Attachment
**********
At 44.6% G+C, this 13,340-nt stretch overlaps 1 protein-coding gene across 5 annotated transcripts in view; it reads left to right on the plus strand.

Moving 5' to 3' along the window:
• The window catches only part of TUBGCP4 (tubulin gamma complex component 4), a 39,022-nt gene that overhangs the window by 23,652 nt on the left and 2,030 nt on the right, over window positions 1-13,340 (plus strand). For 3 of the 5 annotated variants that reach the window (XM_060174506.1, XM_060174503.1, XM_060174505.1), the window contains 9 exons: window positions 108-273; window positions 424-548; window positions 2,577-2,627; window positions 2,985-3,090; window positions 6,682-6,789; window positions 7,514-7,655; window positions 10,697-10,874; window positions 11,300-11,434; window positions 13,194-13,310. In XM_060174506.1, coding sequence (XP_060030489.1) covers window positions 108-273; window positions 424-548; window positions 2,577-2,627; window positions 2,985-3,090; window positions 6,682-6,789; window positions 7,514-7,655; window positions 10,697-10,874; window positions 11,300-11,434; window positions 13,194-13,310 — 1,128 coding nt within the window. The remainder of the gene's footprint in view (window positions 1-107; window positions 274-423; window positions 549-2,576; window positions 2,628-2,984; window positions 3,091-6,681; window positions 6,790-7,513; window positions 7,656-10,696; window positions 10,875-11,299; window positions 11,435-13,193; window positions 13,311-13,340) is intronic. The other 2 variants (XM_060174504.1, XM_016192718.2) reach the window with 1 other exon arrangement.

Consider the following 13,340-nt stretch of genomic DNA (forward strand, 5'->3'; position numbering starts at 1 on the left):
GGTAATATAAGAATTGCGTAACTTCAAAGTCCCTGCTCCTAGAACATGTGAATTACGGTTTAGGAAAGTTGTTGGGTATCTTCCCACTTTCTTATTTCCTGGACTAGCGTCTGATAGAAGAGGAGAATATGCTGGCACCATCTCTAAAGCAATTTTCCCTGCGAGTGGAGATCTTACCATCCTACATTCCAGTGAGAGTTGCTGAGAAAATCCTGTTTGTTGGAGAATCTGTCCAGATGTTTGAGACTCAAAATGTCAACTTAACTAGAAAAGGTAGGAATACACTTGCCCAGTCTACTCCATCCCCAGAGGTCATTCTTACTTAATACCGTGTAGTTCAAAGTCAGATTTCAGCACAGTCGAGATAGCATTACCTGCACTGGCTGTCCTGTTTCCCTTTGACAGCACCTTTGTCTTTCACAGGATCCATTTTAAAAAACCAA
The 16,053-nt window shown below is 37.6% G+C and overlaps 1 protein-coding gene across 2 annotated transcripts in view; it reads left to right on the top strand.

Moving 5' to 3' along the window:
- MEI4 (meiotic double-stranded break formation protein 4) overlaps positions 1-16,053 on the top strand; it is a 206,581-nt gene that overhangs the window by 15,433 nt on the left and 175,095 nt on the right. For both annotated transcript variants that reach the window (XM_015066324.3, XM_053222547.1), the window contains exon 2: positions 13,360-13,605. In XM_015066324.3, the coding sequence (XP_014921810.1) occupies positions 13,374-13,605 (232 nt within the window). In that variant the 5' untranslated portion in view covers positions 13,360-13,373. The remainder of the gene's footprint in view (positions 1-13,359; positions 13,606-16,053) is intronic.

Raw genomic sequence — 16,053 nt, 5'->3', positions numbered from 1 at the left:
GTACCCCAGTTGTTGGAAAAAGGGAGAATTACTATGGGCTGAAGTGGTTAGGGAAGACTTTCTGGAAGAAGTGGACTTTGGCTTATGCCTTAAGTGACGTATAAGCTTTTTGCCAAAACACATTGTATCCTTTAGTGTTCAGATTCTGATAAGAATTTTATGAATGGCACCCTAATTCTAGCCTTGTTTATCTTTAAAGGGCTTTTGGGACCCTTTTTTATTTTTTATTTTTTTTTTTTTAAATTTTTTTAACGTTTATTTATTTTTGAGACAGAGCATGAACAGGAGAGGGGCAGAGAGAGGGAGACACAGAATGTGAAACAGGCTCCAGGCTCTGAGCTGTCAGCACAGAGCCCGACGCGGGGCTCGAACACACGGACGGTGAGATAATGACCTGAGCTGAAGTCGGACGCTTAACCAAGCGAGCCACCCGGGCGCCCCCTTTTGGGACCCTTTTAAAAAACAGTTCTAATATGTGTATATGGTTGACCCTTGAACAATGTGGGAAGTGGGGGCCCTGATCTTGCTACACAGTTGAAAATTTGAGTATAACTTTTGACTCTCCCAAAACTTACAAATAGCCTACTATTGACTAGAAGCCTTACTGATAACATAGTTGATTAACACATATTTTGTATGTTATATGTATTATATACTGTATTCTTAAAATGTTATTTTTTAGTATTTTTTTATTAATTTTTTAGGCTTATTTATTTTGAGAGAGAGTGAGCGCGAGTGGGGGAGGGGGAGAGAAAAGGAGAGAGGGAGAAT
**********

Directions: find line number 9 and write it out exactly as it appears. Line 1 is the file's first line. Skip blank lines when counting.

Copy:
Raw genomic sequence — 16,053 nt, 5'->3', positions numbered from 1 at the left: